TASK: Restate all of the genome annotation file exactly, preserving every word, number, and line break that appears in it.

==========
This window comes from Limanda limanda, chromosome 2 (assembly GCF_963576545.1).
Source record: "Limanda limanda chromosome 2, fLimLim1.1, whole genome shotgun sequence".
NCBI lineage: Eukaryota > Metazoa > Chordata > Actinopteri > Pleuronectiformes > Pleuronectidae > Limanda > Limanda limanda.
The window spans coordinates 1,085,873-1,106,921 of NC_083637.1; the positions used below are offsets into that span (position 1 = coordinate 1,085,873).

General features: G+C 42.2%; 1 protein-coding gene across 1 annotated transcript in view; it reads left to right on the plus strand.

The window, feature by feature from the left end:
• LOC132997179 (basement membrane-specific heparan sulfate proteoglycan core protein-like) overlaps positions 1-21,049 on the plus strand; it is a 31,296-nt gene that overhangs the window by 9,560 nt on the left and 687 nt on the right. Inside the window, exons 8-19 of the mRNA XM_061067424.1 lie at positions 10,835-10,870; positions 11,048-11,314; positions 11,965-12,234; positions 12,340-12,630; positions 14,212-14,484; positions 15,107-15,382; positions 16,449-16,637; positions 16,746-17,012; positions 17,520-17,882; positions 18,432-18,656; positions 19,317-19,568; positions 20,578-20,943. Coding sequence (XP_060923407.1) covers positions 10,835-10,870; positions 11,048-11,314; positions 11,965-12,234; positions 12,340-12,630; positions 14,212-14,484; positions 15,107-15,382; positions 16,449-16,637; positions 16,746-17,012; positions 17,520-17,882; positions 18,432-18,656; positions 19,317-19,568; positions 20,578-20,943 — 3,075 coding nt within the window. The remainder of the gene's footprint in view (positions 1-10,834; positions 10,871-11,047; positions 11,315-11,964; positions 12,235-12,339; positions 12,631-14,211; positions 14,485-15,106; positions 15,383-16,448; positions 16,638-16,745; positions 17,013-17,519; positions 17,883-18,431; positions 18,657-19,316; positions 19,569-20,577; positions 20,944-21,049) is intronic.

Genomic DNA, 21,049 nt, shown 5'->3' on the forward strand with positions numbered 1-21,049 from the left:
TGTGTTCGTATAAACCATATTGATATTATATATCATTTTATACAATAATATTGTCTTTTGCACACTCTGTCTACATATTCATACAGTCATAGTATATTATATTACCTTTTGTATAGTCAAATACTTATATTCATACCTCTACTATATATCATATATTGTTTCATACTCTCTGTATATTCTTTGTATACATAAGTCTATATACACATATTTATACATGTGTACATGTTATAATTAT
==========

This window comes from Limanda limanda, chromosome 2 (assembly GCF_963576545.1).
Source record: "Limanda limanda chromosome 2, fLimLim1.1, whole genome shotgun sequence".
NCBI lineage: Eukaryota > Metazoa > Chordata > Actinopteri > Pleuronectiformes > Pleuronectidae > Limanda > Limanda limanda.
The window spans coordinates 1,085,873-1,106,921 of NC_083637.1; the positions used below are offsets into that span (position 1 = coordinate 1,085,873).

General features: G+C 42.2%; 1 protein-coding gene across 1 annotated transcript in view; it reads left to right on the plus strand.

The window, feature by feature from the left end:
• LOC132997179 (basement membrane-specific heparan sulfate proteoglycan core protein-like) overlaps positions 1-21,049 on the plus strand; it is a 31,296-nt gene that overhangs the window by 9,560 nt on the left and 687 nt on the right. Inside the window, exons 8-19 of the mRNA XM_061067424.1 lie at positions 10,835-10,870; positions 11,048-11,314; positions 11,965-12,234; positions 12,340-12,630; positions 14,212-14,484; positions 15,107-15,382; positions 16,449-16,637; positions 16,746-17,012; positions 17,520-17,882; positions 18,432-18,656; positions 19,317-19,568; positions 20,578-20,943. Coding sequence (XP_060923407.1) covers positions 10,835-10,870; positions 11,048-11,314; positions 11,965-12,234; positions 12,340-12,630; positions 14,212-14,484; positions 15,107-15,382; positions 16,449-16,637; positions 16,746-17,012; positions 17,520-17,882; positions 18,432-18,656; positions 19,317-19,568; positions 20,578-20,943 — 3,075 coding nt within the window. The remainder of the gene's footprint in view (positions 1-10,834; positions 10,871-11,047; positions 11,315-11,964; positions 12,235-12,339; positions 12,631-14,211; positions 14,485-15,106; positions 15,383-16,448; positions 16,638-16,745; positions 17,013-17,519; positions 17,883-18,431; positions 18,657-19,316; positions 19,569-20,577; positions 20,944-21,049) is intronic.

Genomic DNA, 21,049 nt, shown 5'->3' on the forward strand with positions numbered 1-21,049 from the left:
TGTGTTCGTATAAACCATATTGATATTATATATCATTTTATACAATAATATTGTCTTTTGCACACTCTGTCTACATATTCATACAGTCATAGTATATTATATTACCTTTTGTATAGTCAAATACTTATATTCATACCTCTACTATATATCATATATTGTTTCATACTCTCTGTATATTCTTTGTATACATAAGTCTATATACACATATTTATACATGTGTACATGTTATAATTAT